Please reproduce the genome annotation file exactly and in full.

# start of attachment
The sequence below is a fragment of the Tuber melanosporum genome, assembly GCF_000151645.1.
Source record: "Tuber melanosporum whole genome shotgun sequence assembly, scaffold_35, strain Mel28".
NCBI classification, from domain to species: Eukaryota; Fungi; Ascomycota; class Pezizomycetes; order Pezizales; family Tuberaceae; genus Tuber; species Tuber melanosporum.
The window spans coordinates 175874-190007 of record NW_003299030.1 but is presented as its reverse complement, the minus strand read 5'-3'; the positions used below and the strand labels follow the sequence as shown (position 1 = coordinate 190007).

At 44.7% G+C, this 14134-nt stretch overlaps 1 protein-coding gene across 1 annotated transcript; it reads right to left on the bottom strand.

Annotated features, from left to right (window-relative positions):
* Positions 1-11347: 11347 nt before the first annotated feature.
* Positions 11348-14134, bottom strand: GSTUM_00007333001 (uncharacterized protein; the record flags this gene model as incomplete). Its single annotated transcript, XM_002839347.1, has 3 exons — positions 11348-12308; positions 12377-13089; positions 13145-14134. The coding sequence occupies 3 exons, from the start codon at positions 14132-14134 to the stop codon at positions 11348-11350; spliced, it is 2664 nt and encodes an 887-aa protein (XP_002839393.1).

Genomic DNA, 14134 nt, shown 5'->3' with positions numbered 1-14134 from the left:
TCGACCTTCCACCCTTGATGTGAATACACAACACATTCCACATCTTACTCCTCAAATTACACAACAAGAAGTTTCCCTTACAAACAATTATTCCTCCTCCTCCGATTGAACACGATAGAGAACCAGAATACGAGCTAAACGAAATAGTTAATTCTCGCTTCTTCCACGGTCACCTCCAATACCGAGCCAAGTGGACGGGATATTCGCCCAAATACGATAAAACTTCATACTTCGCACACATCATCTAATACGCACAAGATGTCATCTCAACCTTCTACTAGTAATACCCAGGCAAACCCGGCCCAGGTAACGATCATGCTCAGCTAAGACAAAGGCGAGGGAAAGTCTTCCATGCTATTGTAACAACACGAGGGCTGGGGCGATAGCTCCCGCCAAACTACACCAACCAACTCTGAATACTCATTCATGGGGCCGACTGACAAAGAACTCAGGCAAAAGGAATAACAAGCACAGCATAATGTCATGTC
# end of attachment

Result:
The sequence below is a fragment of the Tuber melanosporum genome, assembly GCF_000151645.1.
Source record: "Tuber melanosporum whole genome shotgun sequence assembly, scaffold_35, strain Mel28".
NCBI classification, from domain to species: Eukaryota; Fungi; Ascomycota; class Pezizomycetes; order Pezizales; family Tuberaceae; genus Tuber; species Tuber melanosporum.
The window spans coordinates 175874-190007 of record NW_003299030.1 but is presented as its reverse complement, the minus strand read 5'-3'; the positions used below and the strand labels follow the sequence as shown (position 1 = coordinate 190007).

At 44.7% G+C, this 14134-nt stretch overlaps 1 protein-coding gene across 1 annotated transcript; it reads right to left on the bottom strand.

Annotated features, from left to right (window-relative positions):
* Positions 1-11347: 11347 nt before the first annotated feature.
* Positions 11348-14134, bottom strand: GSTUM_00007333001 (uncharacterized protein; the record flags this gene model as incomplete). Its single annotated transcript, XM_002839347.1, has 3 exons — positions 11348-12308; positions 12377-13089; positions 13145-14134. The coding sequence occupies 3 exons, from the start codon at positions 14132-14134 to the stop codon at positions 11348-11350; spliced, it is 2664 nt and encodes an 887-aa protein (XP_002839393.1).

Genomic DNA, 14134 nt, shown 5'->3' with positions numbered 1-14134 from the left:
TCGACCTTCCACCCTTGATGTGAATACACAACACATTCCACATCTTACTCCTCAAATTACACAACAAGAAGTTTCCCTTACAAACAATTATTCCTCCTCCTCCGATTGAACACGATAGAGAACCAGAATACGAGCTAAACGAAATAGTTAATTCTCGCTTCTTCCACGGTCACCTCCAATACCGAGCCAAGTGGACGGGATATTCGCCCAAATACGATAAAACTTCATACTTCGCACACATCATCTAATACGCACAAGATGTCATCTCAACCTTCTACTAGTAATACCCAGGCAAACCCGGCCCAGGTAACGATCATGCTCAGCTAAGACAAAGGCGAGGGAAAGTCTTCCATGCTATTGTAACAACACGAGGGCTGGGGCGATAGCTCCCGCCAAACTACACCAACCAACTCTGAATACTCATTCATGGGGCCGACTGACAAAGAACTCAGGCAAAAGGAATAACAAGCACAGCATAATGTCATGTC